xt7gth8bhh8s https://nyx.uky.edu/dips/xt7gth8bhh8s/data/mets.xml The Frontier Nursing Service, Inc. 1967 bulletins  English The Frontier Nursing Service, Inc. Contact the Special Collections Research Center for information regarding rights and use of this collection. Frontier Nursing Service Quarterly Bulletins Frontier Nursing Service Quarterly Bulletin, Vol. 43, No. 2, Autumn 1967 text Frontier Nursing Service Quarterly Bulletin, Vol. 43, No. 2, Autumn 1967 1967 2014 true xt7gth8bhh8s section xt7gth8bhh8s jruntirr 3&urzing érrhirr
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The cover of this Bulletin was drawn by ·  
nurse-midwife Cherry Evans for the Autumn , I
1946 Quarterly Bulletin. We think it is so I `
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charming that we want to print it again this  
year as our Christmas card to all of our . i
readers. I
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FRONTIER NURSING SERVICE QUARTERLY BULLETIN l
Published at the end of each Quarter by the Frontier Nursing Service, Inc. _ I
Lexington, Ky. -
Subscription Price $1.00 a Year  
Edit01·’s Ollice: Wemlover, Kentucky _
VOLUME 43 AUTUMN, 1967 NUMBER 2  · Q
Second class postage paid at Lexington, Ky. 4050f7  I l
Send Form 3579 to Frontier Nursing Service, Wendover, Ky. 41775  I  
Copyright, 1967, Frontier Nursing Service, Inc. ‘  
. i Q

 CONTENTS
ARTICLE AUTHOR PAGE
tl V; A Mother’s Visit to FNS Mrs. Gordon Miller 3
American Association of I
‘ Nurse—Midwives 8
" Beyond the Mountains 25
  Christmas (verse) Mary Louise Cheatham 2
Q ; Field Notes 30
E l Helen Browne, Agnes Lewis,
§ J and Betty Lester A Photograph Inside Back Cover
    In Memoriam 9
E   ". . . It’s Off to Work We Go" Laura Tosi 22
  ` Mary Breckinridge Day (I11us.) 5
  i Mary Breckinridge Hospital:
Progress Report 20
% Old Courier News 12
  X Old Staff News 14
  BRIEF BITS
=   A Fashionable Woman Modern Maturity 21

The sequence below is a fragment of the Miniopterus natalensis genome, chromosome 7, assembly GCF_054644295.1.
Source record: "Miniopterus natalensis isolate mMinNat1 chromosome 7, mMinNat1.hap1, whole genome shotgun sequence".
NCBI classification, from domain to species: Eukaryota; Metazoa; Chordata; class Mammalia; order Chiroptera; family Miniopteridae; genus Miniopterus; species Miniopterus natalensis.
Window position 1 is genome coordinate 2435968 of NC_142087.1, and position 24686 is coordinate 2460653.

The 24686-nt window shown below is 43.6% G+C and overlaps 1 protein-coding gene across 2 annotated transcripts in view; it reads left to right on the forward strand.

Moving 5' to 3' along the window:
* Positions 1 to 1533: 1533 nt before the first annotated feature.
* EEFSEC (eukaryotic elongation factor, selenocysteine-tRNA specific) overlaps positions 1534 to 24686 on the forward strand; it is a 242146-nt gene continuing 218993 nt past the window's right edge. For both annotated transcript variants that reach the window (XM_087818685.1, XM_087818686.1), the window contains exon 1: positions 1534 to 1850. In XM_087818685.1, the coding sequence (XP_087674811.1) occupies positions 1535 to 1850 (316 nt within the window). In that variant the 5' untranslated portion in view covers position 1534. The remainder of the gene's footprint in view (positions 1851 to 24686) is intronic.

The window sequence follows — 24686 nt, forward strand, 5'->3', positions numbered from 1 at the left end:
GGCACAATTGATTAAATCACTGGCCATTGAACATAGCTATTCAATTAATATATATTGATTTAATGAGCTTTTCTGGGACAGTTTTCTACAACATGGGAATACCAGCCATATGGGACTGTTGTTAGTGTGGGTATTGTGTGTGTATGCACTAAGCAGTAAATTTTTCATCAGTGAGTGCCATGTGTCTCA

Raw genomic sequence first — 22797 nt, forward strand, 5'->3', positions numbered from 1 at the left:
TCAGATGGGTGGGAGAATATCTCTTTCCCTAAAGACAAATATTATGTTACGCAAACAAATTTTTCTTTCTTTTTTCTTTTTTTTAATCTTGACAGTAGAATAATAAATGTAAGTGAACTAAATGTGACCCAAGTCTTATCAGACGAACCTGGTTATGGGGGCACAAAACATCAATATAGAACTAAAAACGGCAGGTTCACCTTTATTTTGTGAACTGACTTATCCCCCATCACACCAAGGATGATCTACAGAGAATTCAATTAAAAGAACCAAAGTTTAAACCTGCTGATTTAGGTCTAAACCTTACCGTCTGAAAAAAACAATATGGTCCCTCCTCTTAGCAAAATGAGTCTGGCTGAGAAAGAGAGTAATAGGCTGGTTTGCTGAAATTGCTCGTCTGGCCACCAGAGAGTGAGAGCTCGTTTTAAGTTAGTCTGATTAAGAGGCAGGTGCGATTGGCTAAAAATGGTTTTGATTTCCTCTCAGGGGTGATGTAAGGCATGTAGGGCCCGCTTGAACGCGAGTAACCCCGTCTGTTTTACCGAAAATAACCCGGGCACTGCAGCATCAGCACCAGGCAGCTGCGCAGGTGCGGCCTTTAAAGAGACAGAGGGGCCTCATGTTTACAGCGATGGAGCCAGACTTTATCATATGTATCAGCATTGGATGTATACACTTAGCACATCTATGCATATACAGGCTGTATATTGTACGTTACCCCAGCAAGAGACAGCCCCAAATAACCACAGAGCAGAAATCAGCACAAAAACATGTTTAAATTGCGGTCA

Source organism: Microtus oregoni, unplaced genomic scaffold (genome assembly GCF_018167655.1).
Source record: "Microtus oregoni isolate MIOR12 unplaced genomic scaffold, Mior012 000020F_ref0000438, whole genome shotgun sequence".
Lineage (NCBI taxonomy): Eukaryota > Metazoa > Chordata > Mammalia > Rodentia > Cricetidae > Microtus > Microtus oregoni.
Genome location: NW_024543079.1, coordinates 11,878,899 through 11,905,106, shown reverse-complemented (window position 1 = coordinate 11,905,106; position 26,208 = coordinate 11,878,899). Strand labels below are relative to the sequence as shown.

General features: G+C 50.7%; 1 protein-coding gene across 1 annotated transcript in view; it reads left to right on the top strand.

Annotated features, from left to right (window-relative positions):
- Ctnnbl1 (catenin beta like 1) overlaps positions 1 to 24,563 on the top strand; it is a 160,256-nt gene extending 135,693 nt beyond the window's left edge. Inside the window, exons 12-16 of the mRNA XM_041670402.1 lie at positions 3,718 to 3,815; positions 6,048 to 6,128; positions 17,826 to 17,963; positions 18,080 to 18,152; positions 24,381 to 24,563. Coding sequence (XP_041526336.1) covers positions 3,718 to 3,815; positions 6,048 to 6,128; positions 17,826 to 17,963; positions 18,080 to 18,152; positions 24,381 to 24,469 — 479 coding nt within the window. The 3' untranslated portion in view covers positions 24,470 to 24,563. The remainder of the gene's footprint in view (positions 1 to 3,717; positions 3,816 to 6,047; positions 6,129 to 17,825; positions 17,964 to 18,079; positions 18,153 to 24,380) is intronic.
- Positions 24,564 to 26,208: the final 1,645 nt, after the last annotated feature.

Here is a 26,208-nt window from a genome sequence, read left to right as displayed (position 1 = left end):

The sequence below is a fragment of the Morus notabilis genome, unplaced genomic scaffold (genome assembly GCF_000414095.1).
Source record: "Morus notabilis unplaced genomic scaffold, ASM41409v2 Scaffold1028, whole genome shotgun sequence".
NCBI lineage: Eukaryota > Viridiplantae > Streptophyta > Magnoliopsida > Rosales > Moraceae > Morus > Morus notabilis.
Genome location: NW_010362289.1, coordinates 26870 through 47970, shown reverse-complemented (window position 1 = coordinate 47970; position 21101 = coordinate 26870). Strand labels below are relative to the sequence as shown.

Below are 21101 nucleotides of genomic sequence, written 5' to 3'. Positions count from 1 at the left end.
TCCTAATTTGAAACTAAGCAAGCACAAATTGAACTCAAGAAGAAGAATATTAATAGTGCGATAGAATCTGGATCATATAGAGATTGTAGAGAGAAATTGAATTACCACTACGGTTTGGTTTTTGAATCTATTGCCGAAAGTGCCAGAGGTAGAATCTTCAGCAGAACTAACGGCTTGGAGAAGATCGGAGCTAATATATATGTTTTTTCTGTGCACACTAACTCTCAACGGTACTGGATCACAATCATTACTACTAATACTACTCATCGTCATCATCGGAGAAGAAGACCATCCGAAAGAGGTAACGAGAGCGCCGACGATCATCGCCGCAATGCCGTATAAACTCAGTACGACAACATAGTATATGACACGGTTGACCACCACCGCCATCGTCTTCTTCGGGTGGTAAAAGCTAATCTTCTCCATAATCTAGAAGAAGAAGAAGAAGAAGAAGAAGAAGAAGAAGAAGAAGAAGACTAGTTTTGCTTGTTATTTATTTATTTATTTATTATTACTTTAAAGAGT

t   A New Twist on the Secret of Success The Colonial Crier 34
'   From a Courier’s Letter The Quarterly Bulletin 24
    Sayings of Our Children 4
 j   Tenpenny Nails The Countryman 29
 All White Elephant 19
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2 FRONTIER NURSING srmvxon  
ci-m1smAs  
We Trim noT only This year`s Tree  
WiTh silvered webs oT memory, I
BuT all The Trees we ever had, gl
Through happy ChrisTmases. and sad.  
Each ball suspended quivering brighT Y
ReTlecTs a vanished child's delighT. ·
The gay, glass bird ThaT cannoT sing y
STill hovers on a hopeTul wing. V
Along The gleaming ropes oT beads
Are sTrung old dreams. and loves, and needs. y
Familiar angels hanging There  
Bring back a comTorT and a prayer.  
From sTarry Tip To coTTon snow  l
And worn, loved homemade creche below,  i
All ChrisTmases ThaT ever were  T
Shine Through The boughs oT This year`s Tir!  
—Mary Louise CheaTham  
From "Christmas, An American Annual
of Christmas Literature and Art," _
Vol. 33, edij:ed by Rando1ph_E. Haugen,
1963. Reprinted by permission of  ,
Augsburg Publishing House, Minneapolis,  ~
M1nnesota,copyr1gh owner. g
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1

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it QUARTERLY BULLETIN 3
  A MOT I-IER’S VISIT TO FNS
l\/ERS. GORDON MILLER
A As our car came closer and closer to the Frontier Nursing
5 Service Outpost where our daughter, Mollie, was stationed, we
{ felt we were entering another country and era. We were soon to
f learn that the section of Kentucky which is located in the Appa-
. lachian Mountains has a culture, a society, and a language all
  1ltS OW11.
Y Driving slowly enough to take in the beauty of Kentucky’s
Y hills in early summer, we noted washing machines on front
‘ porches and elderly folks sitting as if watching the world go by.
L Clothes hung on lines or on wire fences., Old cars, long abandoned,
were in strange places, like a river bed, or perhaps near the front
A door where they had been left after their last feeble chug. Every
yard had at least one dog to greet us as we passed. By the
scattered lumps of coal along the roads we knew mining was one
j of the industries of this part of Kentucky.
Suddenly, two jeeps, one green and one yellow, plainly labeled
; I "FNS", seemed to surround us. Our daughter in the yellow jeep
  waved us on as she took the lead in directing us to her outpost.
xy Carolyn, her co-worker, continued on her way to call on her
X patients up the nearby creek.
` I In just a few minutes we came to a mail box bearing those
  same familiar letters--FNS—and Mollie led us through the green
 r gate and up a steep hill to a white house, shaded by lovely tall